We finally had another run-through last night and it was really fascinating to watch. Just prior to starting, I cleaned up a couple of blocking things at the top of act one and then we began. Scene one moved like a house afire – not too many lines called for and no stopping, and you could finally see how wonderfully it plays when the energy is right. It flew by and I was totally taken by surprise by how fast we got to scene two. But scene two was way too slow – lots of line calls, and things just not snappy enough. I took copious notes. Even so, act one ran about fifty-two minutes – so we still have to shave about seven minutes off the run-time and all of that has to come from scene two.
Act 3 ran smoothly and had some great stuff in it. I have a bit where Banjo gets a bowl of walnuts and cracks them after key lines and it was the first time we had them and dear Lord, Barry Pearl had a field day with it and it got howls of laughter.
ON OUR STAGE
We finally had our first rehearsal on our stage with the bones of the set. So, there was no way we were going to be able to do what I hoped – run the entirety of act one twice. The reason for that was and is simple: Everyone had to get used to entrances and exits, how much time it took to travel, and I had to continually adjust blocking for our new larger, wider, and deeper stage. I did this on the fly the first time through, and of course I ran the opening several times to get that timing right. But, not so many calls for lines, which was great, and everyone is adapting quickly and realizing that the energy used in the upstairs space is different than it needs to be in this larger space. I can see the glimmer of what this act will play like, but it’s going to take a lot of effort in terms of pace to get there. That’s the way comedies like this work – no pauses, no fumfering, no adding ums and ohs and ahs – just cranking out the brilliant dialogue and holding for laughs, should they occur. So, we ran act one once, and then ran act one scene one in its entirety. We won’t be back to it until Friday.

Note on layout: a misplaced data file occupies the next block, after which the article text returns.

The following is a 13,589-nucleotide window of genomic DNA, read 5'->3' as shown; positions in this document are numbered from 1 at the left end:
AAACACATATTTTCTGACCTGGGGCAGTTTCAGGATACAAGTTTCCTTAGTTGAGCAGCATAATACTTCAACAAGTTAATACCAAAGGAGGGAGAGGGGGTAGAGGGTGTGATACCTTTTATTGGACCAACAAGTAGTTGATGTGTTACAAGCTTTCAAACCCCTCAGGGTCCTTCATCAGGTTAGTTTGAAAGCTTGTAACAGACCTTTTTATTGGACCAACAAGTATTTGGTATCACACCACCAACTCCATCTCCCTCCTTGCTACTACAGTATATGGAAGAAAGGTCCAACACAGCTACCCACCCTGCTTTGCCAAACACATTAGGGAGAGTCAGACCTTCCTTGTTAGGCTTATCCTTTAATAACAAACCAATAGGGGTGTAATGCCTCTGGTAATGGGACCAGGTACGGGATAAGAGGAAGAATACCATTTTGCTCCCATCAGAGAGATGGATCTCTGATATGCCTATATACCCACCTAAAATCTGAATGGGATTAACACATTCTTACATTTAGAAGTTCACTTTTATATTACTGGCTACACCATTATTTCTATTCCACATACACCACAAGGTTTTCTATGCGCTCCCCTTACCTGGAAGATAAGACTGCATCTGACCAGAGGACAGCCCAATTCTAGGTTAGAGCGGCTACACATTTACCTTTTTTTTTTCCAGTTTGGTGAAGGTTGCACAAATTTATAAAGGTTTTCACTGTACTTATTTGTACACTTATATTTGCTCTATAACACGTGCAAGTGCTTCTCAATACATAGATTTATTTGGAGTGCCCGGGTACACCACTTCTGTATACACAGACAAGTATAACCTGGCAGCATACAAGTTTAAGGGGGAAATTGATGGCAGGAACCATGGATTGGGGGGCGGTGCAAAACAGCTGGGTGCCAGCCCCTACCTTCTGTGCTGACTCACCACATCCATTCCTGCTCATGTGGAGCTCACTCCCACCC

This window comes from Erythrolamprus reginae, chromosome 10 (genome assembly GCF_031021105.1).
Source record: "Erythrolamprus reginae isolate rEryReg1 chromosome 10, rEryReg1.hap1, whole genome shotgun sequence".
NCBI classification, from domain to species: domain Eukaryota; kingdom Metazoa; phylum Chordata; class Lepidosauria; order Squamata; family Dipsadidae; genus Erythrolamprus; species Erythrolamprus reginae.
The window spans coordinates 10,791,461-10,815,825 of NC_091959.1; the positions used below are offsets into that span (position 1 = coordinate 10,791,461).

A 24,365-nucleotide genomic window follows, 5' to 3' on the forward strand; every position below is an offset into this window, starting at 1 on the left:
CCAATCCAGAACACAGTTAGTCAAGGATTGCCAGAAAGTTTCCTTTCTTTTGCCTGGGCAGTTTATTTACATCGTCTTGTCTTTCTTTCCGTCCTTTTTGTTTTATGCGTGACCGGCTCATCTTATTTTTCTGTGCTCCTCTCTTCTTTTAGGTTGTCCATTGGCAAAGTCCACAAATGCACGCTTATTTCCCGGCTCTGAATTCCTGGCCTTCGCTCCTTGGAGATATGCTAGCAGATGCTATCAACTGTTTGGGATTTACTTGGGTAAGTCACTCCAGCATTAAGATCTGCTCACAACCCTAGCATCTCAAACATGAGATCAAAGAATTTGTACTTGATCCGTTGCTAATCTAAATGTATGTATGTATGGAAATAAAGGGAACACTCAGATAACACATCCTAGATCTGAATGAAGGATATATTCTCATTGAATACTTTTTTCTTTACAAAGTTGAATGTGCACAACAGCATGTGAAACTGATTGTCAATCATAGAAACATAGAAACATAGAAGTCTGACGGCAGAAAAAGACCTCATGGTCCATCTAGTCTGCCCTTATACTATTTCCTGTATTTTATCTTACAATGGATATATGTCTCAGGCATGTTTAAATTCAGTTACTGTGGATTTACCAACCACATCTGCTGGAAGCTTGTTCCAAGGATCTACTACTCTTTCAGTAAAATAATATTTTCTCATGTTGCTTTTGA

We managed another run-through yesterday – smoother than the night before, but we’re still in the getting the lines solidified. The set was being built whilst we were rehearsing upstairs. I’m sure that will take some getting used to, as well. I gave a few notes from the night before, and then after we finished the run-through, I let the cast do a line-through of act one, and I think that was helpful. Biggest laugh of the day belonged to Kay Cole in her final scene as Miss Preen, where she quits – she has a line about Florence Nightingale – and out came Florence Henderson – the room erupted in laughter, Jim Beaver and Kay did as well.